One name that has transformed into an icon for the Indian media industry and holds immense respect in professionals of today is Helen Anchan. In talking sheer numbers, Anchan has fifty media years to her credit. With Lintas being her ultimate playground, she retreated from the industry on December 31, 2003. In all these years she has contributed to the media in various ways and EMVIES 2004 paid tribute to her contributions by honouring her with Lifetime Achievement Award.
In a candid conversation with Noor Fathima Warsia, Anchan speaks about what this recognition means to her and the transition in the Indian media industry that she witnessed.
To begin with, tell us how does it feel to hold this award?
Honestly, this came to me right out of the blue. At first I was quite taken aback and quite frankly, embarrassed. I was never the kind to talk about what I have done. When I saw the letter and spoke to the Ad Club people, I told them exactly that. But right now, when I hold the award, I feel happy and very proud.
Fifty years is a highly respectable period. Tell us how much has the industry changed in this much time?
Massively. I have seen it change and kept up with that change. Earlier, there were days when there was no data, no technological breakthroughs and media tools. All decisions depended on assumptions and gut feels. We would try different things then – carry out surveys and experiments and then use those results for some of our decisions. Of course, now we know that that wasn’t the right way of looking at things but then that was how things were.
How did the scene change? What were the first changes that started coming in?
The calculator. That was the first, yes. It was fantastic indeed. The coming in of technology – computers, complicated yet fascinating ways of working, there was a thrill to it all. The high gut-feel dependency went down. There were more reliable ways of getting information that just began coming in and still keep coming.
But do you think that this transition has led to a state in the industry where people are relying too much on tools and intuition or strategic thinking is taking a backseat?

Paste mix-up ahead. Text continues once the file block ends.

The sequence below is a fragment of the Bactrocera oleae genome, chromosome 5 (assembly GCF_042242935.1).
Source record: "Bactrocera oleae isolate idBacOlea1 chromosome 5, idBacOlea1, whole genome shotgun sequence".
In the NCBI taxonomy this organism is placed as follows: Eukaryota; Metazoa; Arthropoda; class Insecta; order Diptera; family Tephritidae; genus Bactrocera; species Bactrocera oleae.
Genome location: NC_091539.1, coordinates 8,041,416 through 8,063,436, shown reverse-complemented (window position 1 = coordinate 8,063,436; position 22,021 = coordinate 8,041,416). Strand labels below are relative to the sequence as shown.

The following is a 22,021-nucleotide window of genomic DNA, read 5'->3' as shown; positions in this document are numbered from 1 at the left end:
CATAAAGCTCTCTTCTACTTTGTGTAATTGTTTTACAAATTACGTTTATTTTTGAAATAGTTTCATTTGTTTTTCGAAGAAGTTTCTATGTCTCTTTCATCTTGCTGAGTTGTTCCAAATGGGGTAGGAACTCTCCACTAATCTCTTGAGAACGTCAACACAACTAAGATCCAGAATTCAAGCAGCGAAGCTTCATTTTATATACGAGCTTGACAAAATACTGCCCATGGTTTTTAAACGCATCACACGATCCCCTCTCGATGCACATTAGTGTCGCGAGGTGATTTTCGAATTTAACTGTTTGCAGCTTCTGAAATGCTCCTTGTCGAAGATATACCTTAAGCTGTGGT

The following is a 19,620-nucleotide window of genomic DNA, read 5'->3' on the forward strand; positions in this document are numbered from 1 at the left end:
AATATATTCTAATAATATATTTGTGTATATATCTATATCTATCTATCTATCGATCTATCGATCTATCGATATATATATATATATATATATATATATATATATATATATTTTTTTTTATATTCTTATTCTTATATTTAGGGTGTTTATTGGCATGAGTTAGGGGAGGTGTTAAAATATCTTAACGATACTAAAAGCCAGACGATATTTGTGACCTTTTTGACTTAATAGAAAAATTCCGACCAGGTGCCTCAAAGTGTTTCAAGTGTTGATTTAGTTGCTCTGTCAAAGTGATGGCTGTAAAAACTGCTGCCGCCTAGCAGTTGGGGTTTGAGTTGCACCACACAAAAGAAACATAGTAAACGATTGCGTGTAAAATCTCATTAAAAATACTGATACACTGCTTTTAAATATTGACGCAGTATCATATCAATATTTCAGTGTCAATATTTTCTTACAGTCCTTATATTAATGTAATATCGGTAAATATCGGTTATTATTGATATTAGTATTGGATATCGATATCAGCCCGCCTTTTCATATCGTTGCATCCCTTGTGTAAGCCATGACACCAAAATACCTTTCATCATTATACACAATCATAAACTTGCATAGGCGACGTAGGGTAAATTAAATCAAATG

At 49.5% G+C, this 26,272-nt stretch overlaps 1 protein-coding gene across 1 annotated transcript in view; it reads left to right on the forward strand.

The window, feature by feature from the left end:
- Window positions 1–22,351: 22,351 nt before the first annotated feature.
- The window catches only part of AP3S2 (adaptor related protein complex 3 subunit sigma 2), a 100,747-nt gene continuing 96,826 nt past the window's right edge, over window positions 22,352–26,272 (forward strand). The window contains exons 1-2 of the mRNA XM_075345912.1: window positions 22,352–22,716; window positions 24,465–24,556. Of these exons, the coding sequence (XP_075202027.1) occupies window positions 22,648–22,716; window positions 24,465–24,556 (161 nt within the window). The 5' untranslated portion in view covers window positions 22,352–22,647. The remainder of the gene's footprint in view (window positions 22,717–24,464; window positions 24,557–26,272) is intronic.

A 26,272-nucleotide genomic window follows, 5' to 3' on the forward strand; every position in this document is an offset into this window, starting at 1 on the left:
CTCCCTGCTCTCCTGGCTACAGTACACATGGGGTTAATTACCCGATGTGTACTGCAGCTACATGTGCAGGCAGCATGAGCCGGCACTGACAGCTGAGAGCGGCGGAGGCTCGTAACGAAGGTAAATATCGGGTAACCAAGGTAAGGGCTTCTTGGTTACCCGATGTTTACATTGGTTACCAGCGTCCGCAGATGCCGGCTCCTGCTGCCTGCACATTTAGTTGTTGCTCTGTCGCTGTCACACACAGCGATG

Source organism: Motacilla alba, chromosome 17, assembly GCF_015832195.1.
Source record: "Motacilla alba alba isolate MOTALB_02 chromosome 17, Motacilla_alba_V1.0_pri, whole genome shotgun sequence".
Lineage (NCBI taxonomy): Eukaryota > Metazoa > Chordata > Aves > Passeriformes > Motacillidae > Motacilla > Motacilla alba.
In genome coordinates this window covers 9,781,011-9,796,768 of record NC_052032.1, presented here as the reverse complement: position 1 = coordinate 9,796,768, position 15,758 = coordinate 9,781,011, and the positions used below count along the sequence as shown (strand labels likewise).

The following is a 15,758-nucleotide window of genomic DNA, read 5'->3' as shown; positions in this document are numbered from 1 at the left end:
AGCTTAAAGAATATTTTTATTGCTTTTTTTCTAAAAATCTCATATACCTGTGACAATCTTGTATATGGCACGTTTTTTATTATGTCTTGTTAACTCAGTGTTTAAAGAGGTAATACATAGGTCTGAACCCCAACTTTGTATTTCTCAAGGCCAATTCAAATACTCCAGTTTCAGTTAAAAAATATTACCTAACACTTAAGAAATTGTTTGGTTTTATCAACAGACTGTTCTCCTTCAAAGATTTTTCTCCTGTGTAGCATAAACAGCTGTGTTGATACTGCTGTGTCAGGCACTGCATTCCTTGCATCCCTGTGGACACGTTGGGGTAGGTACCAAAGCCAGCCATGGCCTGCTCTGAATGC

That has happened, yes. But I think that is where the good media professionals stand out today. Data and information play the role of a guide, not the solution itself. A media professional should take the data, analyse it and then use it as a leading light. He needs to look at the situation in totality from all the sides and then draw out his plans and take relevant decisions. I believe that even today, that is what a good media professional does.
What are the other kinds of changes that have crept in the industry today?
It has also become much too competitive. I have seen how people have this urge to outdo the others. It’s not just the question of improving yourself or winning in a situation. Today, it is more like beating the other and it is a feeling that seems to be there everywhere.
But can this be called a kind of defence mechanism, outdoing the other to survive?
To an extent yes. May be that is the way most people are looking at it. But that is definitely not the best way of looking at things. There are various instances when this won’t result in any good. Take poaching for instance.
Was that very different earlier?
Yes, earlier, just a decade ago, we had a quiet understanding – you don’t poach mine and I won’t poach yours. And the understanding was respected. What is the idea behind people moving out of agencies in no time at all? You can’t get the flavour of the agency by then, you can’t give your best to the brand in that much time. What is the healthy aspect here?
You feel people movement today has become rampant?
Yes. I have seen the era of low remuneration. Money was important but it was not all encompassing. Today, however, it seems to have become quite a driving force. Also, there isn’t much trained talent in the industry today. All of it put together, on that front, the way the media industry is shaping needs to be changed.
What is your advice to the industry today?
Motivate your people. People have to grow and they will branch out. But as long as they are with the agency, group heads need to give their people interesting things to do. They have to tap on the potential that is available and then churn out talent that will deliver and show results.
Is there something about the industry that hasn’t changed?
Yes, the commitment to excellence and to come up with innovative and effective solution for clients, that hasn't changed.